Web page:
The survey of the 133 US medical schools with 4-year MD programs in 2012 showed that medical students received a median of 16 hours of nutritional education that year—roughly the same as in 2000, 2004, and 2008. Meanwhile, the percentage of US medical schools that do not require medical students to receive any instruction about nutrition increased from 5% in 2000 to 10% in 2012. Only around 1 in 4 medical schools have a required nutrition course.
Typically, in the first 2 years of med school, students learn about the molecular structures of vitamins and metabolites, Dr Kohlmeier said. However, teaching students about "the structure of Krebs-cycle metabolites," for example, "doesn't teach them anything about diabetes."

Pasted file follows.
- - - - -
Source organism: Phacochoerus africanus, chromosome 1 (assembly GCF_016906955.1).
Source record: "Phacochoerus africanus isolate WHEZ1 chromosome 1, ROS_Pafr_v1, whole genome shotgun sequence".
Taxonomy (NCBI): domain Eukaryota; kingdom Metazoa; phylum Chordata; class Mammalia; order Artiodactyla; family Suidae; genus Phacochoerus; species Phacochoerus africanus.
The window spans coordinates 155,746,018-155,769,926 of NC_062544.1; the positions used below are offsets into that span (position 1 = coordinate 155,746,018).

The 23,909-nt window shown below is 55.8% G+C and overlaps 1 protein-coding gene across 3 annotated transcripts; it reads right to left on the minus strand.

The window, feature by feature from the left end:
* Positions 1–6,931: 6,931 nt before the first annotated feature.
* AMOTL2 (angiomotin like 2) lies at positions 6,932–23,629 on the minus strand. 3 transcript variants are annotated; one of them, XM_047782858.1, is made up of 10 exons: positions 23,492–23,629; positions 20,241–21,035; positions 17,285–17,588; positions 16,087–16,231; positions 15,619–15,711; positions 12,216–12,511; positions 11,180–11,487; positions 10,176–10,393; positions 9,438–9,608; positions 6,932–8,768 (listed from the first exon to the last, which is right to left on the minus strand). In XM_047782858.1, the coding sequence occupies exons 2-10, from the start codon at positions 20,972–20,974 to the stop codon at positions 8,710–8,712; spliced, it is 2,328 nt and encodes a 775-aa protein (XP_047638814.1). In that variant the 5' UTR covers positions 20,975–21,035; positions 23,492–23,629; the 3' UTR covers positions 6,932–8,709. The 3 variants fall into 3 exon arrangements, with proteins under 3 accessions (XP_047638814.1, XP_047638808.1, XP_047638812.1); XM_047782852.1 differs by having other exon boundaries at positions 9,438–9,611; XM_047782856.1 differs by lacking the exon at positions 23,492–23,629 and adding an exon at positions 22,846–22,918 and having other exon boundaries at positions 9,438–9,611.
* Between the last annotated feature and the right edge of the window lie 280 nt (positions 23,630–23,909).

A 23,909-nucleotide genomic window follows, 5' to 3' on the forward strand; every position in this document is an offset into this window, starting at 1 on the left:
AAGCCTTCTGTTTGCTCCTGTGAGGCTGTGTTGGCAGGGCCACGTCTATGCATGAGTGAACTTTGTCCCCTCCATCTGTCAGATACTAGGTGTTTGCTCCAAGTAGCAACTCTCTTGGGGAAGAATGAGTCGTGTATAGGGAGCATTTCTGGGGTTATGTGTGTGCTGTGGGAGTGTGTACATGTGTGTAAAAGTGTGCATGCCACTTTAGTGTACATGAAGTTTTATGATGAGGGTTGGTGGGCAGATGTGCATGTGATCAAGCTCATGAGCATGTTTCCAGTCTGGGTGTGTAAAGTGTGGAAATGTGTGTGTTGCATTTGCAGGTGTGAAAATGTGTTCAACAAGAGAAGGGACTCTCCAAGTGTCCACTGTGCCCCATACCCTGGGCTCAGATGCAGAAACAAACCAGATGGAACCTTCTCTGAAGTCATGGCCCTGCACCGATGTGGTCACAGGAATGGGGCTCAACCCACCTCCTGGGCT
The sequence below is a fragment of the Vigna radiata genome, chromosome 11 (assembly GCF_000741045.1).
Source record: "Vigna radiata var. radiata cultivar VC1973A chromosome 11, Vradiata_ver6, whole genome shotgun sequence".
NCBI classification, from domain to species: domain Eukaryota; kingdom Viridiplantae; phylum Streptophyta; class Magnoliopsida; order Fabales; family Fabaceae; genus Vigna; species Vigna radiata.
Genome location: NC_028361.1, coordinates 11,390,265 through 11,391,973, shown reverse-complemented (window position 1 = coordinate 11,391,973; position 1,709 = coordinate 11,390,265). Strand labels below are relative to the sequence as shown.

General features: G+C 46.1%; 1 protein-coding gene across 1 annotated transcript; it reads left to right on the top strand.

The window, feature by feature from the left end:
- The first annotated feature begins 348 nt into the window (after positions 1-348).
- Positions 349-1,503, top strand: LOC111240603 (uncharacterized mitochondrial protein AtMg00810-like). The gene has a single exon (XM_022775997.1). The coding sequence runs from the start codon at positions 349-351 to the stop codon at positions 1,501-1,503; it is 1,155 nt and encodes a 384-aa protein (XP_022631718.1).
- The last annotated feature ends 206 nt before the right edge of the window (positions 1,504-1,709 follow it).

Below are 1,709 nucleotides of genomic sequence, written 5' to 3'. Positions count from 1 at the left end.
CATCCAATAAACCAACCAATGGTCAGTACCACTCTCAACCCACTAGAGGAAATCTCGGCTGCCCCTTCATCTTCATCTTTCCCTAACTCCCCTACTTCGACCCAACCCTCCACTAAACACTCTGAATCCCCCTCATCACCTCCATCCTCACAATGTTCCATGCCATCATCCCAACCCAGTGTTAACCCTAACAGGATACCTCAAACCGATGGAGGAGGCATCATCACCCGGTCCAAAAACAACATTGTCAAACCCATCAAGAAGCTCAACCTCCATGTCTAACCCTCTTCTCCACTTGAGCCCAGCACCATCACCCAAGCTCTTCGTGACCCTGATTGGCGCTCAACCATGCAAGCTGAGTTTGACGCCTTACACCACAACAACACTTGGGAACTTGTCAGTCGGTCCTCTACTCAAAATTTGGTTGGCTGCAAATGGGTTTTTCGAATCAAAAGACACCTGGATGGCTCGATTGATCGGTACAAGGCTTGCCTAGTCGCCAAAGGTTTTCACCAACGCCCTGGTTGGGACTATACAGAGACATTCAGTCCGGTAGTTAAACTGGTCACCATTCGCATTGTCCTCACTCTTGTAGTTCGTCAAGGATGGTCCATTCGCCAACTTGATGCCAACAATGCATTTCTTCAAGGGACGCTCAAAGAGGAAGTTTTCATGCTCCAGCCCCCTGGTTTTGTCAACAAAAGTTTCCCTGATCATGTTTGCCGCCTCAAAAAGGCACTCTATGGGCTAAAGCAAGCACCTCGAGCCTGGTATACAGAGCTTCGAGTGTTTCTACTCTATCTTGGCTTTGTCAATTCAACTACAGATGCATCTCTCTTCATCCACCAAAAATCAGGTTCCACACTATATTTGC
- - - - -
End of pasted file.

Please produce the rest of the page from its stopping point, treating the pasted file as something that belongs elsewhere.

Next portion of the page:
"Fewer than one half of all US medical schools offer any kind of clinical focus on nutrition—no rounds, no clinics—which reflects the reality in a lot of these teaching hospitals," Dr Kohlmeier observed. "Even in those that offer something, the average is in the range of 5 hours at most, which is not enough."
Students are not getting practice in "making patient assessments or understanding which patients are at risk from malnutrition before or after surgery," nor are they learning how to help motivate patients to lose weight.